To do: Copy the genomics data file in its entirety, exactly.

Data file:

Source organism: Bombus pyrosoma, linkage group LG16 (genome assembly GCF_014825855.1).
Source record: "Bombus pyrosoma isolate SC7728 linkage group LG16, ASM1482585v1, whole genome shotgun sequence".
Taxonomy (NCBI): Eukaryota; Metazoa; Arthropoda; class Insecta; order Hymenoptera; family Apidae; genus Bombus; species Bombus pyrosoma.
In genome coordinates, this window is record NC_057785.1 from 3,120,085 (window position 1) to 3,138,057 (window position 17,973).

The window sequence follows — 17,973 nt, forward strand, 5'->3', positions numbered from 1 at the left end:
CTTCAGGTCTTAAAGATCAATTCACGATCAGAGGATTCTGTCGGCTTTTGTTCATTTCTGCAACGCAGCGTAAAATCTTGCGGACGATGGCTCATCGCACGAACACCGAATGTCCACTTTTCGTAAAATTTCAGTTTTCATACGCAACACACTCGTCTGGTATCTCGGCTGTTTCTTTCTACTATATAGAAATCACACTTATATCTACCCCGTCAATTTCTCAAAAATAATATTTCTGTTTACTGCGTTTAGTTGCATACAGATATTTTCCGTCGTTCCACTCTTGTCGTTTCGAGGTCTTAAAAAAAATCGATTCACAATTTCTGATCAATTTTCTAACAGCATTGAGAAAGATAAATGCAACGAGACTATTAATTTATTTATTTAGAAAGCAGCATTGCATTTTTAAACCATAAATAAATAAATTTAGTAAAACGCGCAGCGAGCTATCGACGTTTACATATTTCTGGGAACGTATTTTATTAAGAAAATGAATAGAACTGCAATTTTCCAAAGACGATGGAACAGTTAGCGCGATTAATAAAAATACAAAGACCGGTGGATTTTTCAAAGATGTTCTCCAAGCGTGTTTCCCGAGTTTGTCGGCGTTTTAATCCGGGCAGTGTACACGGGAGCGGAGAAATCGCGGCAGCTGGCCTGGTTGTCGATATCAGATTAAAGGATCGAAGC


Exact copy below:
Source organism: Bombus pyrosoma, linkage group LG16 (genome assembly GCF_014825855.1).
Source record: "Bombus pyrosoma isolate SC7728 linkage group LG16, ASM1482585v1, whole genome shotgun sequence".
Taxonomy (NCBI): Eukaryota; Metazoa; Arthropoda; class Insecta; order Hymenoptera; family Apidae; genus Bombus; species Bombus pyrosoma.
In genome coordinates, this window is record NC_057785.1 from 3,120,085 (window position 1) to 3,138,057 (window position 17,973).

The window sequence follows — 17,973 nt, forward strand, 5'->3', positions numbered from 1 at the left end:
CTTCAGGTCTTAAAGATCAATTCACGATCAGAGGATTCTGTCGGCTTTTGTTCATTTCTGCAACGCAGCGTAAAATCTTGCGGACGATGGCTCATCGCACGAACACCGAATGTCCACTTTTCGTAAAATTTCAGTTTTCATACGCAACACACTCGTCTGGTATCTCGGCTGTTTCTTTCTACTATATAGAAATCACACTTATATCTACCCCGTCAATTTCTCAAAAATAATATTTCTGTTTACTGCGTTTAGTTGCATACAGATATTTTCCGTCGTTCCACTCTTGTCGTTTCGAGGTCTTAAAAAAAATCGATTCACAATTTCTGATCAATTTTCTAACAGCATTGAGAAAGATAAATGCAACGAGACTATTAATTTATTTATTTAGAAAGCAGCATTGCATTTTTAAACCATAAATAAATAAATTTAGTAAAACGCGCAGCGAGCTATCGACGTTTACATATTTCTGGGAACGTATTTTATTAAGAAAATGAATAGAACTGCAATTTTCCAAAGACGATGGAACAGTTAGCGCGATTAATAAAAATACAAAGACCGGTGGATTTTTCAAAGATGTTCTCCAAGCGTGTTTCCCGAGTTTGTCGGCGTTTTAATCCGGGCAGTGTACACGGGAGCGGAGAAATCGCGGCAGCTGGCCTGGTTGTCGATATCAGATTAAAGGATCGAAGC